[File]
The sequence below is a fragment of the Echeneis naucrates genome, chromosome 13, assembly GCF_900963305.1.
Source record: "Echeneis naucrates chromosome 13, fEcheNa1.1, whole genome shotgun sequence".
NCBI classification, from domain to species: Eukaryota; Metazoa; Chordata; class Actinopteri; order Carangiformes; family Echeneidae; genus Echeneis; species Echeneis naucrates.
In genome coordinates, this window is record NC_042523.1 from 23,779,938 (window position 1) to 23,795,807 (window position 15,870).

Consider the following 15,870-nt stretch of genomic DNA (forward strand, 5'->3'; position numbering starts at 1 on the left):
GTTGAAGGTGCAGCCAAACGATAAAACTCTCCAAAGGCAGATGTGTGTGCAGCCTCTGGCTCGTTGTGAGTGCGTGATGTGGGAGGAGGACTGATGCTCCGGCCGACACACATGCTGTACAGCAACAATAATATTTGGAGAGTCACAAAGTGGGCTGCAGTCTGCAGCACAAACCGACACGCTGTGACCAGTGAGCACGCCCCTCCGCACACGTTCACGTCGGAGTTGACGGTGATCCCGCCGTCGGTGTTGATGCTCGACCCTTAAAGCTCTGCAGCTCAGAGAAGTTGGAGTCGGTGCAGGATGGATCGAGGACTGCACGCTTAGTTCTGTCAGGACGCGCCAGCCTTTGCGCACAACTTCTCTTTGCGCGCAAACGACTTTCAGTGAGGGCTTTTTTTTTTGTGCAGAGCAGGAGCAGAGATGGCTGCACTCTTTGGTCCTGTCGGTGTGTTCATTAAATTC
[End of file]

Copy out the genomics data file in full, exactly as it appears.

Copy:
The sequence below is a fragment of the Echeneis naucrates genome, chromosome 13, assembly GCF_900963305.1.
Source record: "Echeneis naucrates chromosome 13, fEcheNa1.1, whole genome shotgun sequence".
NCBI classification, from domain to species: Eukaryota; Metazoa; Chordata; class Actinopteri; order Carangiformes; family Echeneidae; genus Echeneis; species Echeneis naucrates.
In genome coordinates, this window is record NC_042523.1 from 23,779,938 (window position 1) to 23,795,807 (window position 15,870).

Consider the following 15,870-nt stretch of genomic DNA (forward strand, 5'->3'; position numbering starts at 1 on the left):
GTTGAAGGTGCAGCCAAACGATAAAACTCTCCAAAGGCAGATGTGTGTGCAGCCTCTGGCTCGTTGTGAGTGCGTGATGTGGGAGGAGGACTGATGCTCCGGCCGACACACATGCTGTACAGCAACAATAATATTTGGAGAGTCACAAAGTGGGCTGCAGTCTGCAGCACAAACCGACACGCTGTGACCAGTGAGCACGCCCCTCCGCACACGTTCACGTCGGAGTTGACGGTGATCCCGCCGTCGGTGTTGATGCTCGACCCTTAAAGCTCTGCAGCTCAGAGAAGTTGGAGTCGGTGCAGGATGGATCGAGGACTGCACGCTTAGTTCTGTCAGGACGCGCCAGCCTTTGCGCACAACTTCTCTTTGCGCGCAAACGACTTTCAGTGAGGGCTTTTTTTTTTGTGCAGAGCAGGAGCAGAGATGGCTGCACTCTTTGGTCCTGTCGGTGTGTTCATTAAATTC